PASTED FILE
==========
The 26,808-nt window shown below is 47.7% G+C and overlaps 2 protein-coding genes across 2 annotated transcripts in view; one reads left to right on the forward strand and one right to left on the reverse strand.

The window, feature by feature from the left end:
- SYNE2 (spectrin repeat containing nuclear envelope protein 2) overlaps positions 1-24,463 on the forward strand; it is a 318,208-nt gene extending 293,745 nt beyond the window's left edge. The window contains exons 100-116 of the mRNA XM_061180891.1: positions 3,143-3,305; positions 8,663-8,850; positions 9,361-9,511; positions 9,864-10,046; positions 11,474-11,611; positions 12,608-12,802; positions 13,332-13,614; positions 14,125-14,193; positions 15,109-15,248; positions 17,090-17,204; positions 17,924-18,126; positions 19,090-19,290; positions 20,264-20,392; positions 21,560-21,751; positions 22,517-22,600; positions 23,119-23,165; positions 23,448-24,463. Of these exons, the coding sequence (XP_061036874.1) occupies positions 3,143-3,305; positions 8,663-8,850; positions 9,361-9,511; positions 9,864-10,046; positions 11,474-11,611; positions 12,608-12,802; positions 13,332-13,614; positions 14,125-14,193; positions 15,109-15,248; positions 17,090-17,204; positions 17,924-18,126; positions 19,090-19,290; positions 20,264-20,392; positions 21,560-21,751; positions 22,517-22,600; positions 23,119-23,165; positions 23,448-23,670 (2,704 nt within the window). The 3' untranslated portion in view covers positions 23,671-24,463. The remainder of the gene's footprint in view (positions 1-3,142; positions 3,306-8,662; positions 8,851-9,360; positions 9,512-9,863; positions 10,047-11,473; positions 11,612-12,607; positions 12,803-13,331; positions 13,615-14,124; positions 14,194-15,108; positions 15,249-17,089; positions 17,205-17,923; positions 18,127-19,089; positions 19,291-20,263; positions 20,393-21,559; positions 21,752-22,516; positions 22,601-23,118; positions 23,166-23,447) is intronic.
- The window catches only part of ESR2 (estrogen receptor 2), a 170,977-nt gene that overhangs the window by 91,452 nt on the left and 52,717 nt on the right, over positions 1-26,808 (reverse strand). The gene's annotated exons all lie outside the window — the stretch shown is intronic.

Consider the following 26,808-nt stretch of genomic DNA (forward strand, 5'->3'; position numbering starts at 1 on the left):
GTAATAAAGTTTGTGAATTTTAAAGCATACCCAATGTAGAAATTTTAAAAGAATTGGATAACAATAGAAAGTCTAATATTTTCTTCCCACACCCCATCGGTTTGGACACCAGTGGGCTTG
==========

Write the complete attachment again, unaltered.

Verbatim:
The 26,808-nt window shown below is 47.7% G+C and overlaps 2 protein-coding genes across 2 annotated transcripts in view; one reads left to right on the forward strand and one right to left on the reverse strand.

The window, feature by feature from the left end:
- SYNE2 (spectrin repeat containing nuclear envelope protein 2) overlaps positions 1-24,463 on the forward strand; it is a 318,208-nt gene extending 293,745 nt beyond the window's left edge. The window contains exons 100-116 of the mRNA XM_061180891.1: positions 3,143-3,305; positions 8,663-8,850; positions 9,361-9,511; positions 9,864-10,046; positions 11,474-11,611; positions 12,608-12,802; positions 13,332-13,614; positions 14,125-14,193; positions 15,109-15,248; positions 17,090-17,204; positions 17,924-18,126; positions 19,090-19,290; positions 20,264-20,392; positions 21,560-21,751; positions 22,517-22,600; positions 23,119-23,165; positions 23,448-24,463. Of these exons, the coding sequence (XP_061036874.1) occupies positions 3,143-3,305; positions 8,663-8,850; positions 9,361-9,511; positions 9,864-10,046; positions 11,474-11,611; positions 12,608-12,802; positions 13,332-13,614; positions 14,125-14,193; positions 15,109-15,248; positions 17,090-17,204; positions 17,924-18,126; positions 19,090-19,290; positions 20,264-20,392; positions 21,560-21,751; positions 22,517-22,600; positions 23,119-23,165; positions 23,448-23,670 (2,704 nt within the window). The 3' untranslated portion in view covers positions 23,671-24,463. The remainder of the gene's footprint in view (positions 1-3,142; positions 3,306-8,662; positions 8,851-9,360; positions 9,512-9,863; positions 10,047-11,473; positions 11,612-12,607; positions 12,803-13,331; positions 13,615-14,124; positions 14,194-15,108; positions 15,249-17,089; positions 17,205-17,923; positions 18,127-19,089; positions 19,291-20,263; positions 20,393-21,559; positions 21,752-22,516; positions 22,601-23,118; positions 23,166-23,447) is intronic.
- The window catches only part of ESR2 (estrogen receptor 2), a 170,977-nt gene that overhangs the window by 91,452 nt on the left and 52,717 nt on the right, over positions 1-26,808 (reverse strand). The gene's annotated exons all lie outside the window — the stretch shown is intronic.

Consider the following 26,808-nt stretch of genomic DNA (forward strand, 5'->3'; position numbering starts at 1 on the left):
GTAATAAAGTTTGTGAATTTTAAAGCATACCCAATGTAGAAATTTTAAAAGAATTGGATAACAATAGAAAGTCTAATATTTTCTTCCCACACCCCATCGGTTTGGACACCAGTGGGCTTG